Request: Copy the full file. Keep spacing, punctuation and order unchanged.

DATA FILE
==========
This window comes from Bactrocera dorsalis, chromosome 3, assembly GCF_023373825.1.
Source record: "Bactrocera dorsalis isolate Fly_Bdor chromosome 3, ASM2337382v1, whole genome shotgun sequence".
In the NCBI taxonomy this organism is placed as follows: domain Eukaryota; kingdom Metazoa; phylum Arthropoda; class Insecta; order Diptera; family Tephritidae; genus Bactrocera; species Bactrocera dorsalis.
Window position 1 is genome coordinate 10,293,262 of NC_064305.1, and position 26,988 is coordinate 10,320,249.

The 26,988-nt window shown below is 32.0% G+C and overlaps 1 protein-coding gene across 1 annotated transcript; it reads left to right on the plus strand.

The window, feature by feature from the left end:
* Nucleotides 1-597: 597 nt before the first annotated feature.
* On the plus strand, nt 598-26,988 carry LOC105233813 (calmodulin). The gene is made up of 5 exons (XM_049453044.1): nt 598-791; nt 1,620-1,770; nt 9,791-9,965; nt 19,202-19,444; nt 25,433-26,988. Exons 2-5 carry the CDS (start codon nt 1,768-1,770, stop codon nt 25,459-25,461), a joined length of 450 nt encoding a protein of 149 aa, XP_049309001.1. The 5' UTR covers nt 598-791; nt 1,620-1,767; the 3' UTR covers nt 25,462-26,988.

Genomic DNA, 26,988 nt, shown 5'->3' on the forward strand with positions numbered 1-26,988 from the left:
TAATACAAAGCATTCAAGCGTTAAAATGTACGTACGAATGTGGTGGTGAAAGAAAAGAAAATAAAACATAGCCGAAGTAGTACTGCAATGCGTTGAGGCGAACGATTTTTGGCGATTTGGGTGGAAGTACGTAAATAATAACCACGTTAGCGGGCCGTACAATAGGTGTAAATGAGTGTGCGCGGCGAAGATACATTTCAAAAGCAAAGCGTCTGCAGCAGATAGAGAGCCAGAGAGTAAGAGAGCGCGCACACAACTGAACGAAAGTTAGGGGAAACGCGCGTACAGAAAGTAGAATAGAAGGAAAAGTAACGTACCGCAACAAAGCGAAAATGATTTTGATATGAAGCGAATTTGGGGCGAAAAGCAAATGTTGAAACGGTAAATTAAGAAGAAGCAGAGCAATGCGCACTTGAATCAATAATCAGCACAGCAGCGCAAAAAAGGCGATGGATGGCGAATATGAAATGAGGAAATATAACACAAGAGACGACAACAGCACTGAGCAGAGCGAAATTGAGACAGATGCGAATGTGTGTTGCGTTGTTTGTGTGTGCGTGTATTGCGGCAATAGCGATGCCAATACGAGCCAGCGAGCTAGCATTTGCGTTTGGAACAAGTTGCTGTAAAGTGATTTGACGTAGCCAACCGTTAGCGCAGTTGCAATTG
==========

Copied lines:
This window comes from Bactrocera dorsalis, chromosome 3, assembly GCF_023373825.1.
Source record: "Bactrocera dorsalis isolate Fly_Bdor chromosome 3, ASM2337382v1, whole genome shotgun sequence".
In the NCBI taxonomy this organism is placed as follows: domain Eukaryota; kingdom Metazoa; phylum Arthropoda; class Insecta; order Diptera; family Tephritidae; genus Bactrocera; species Bactrocera dorsalis.
Window position 1 is genome coordinate 10,293,262 of NC_064305.1, and position 26,988 is coordinate 10,320,249.

The 26,988-nt window shown below is 32.0% G+C and overlaps 1 protein-coding gene across 1 annotated transcript; it reads left to right on the plus strand.

The window, feature by feature from the left end:
* Nucleotides 1-597: 597 nt before the first annotated feature.
* On the plus strand, nt 598-26,988 carry LOC105233813 (calmodulin). The gene is made up of 5 exons (XM_049453044.1): nt 598-791; nt 1,620-1,770; nt 9,791-9,965; nt 19,202-19,444; nt 25,433-26,988. Exons 2-5 carry the CDS (start codon nt 1,768-1,770, stop codon nt 25,459-25,461), a joined length of 450 nt encoding a protein of 149 aa, XP_049309001.1. The 5' UTR covers nt 598-791; nt 1,620-1,767; the 3' UTR covers nt 25,462-26,988.

Genomic DNA, 26,988 nt, shown 5'->3' on the forward strand with positions numbered 1-26,988 from the left:
TAATACAAAGCATTCAAGCGTTAAAATGTACGTACGAATGTGGTGGTGAAAGAAAAGAAAATAAAACATAGCCGAAGTAGTACTGCAATGCGTTGAGGCGAACGATTTTTGGCGATTTGGGTGGAAGTACGTAAATAATAACCACGTTAGCGGGCCGTACAATAGGTGTAAATGAGTGTGCGCGGCGAAGATACATTTCAAAAGCAAAGCGTCTGCAGCAGATAGAGAGCCAGAGAGTAAGAGAGCGCGCACACAACTGAACGAAAGTTAGGGGAAACGCGCGTACAGAAAGTAGAATAGAAGGAAAAGTAACGTACCGCAACAAAGCGAAAATGATTTTGATATGAAGCGAATTTGGGGCGAAAAGCAAATGTTGAAACGGTAAATTAAGAAGAAGCAGAGCAATGCGCACTTGAATCAATAATCAGCACAGCAGCGCAAAAAAGGCGATGGATGGCGAATATGAAATGAGGAAATATAACACAAGAGACGACAACAGCACTGAGCAGAGCGAAATTGAGACAGATGCGAATGTGTGTTGCGTTGTTTGTGTGTGCGTGTATTGCGGCAATAGCGATGCCAATACGAGCCAGCGAGCTAGCATTTGCGTTTGGAACAAGTTGCTGTAAAGTGATTTGACGTAGCCAACCGTTAGCGCAGTTGCAATTG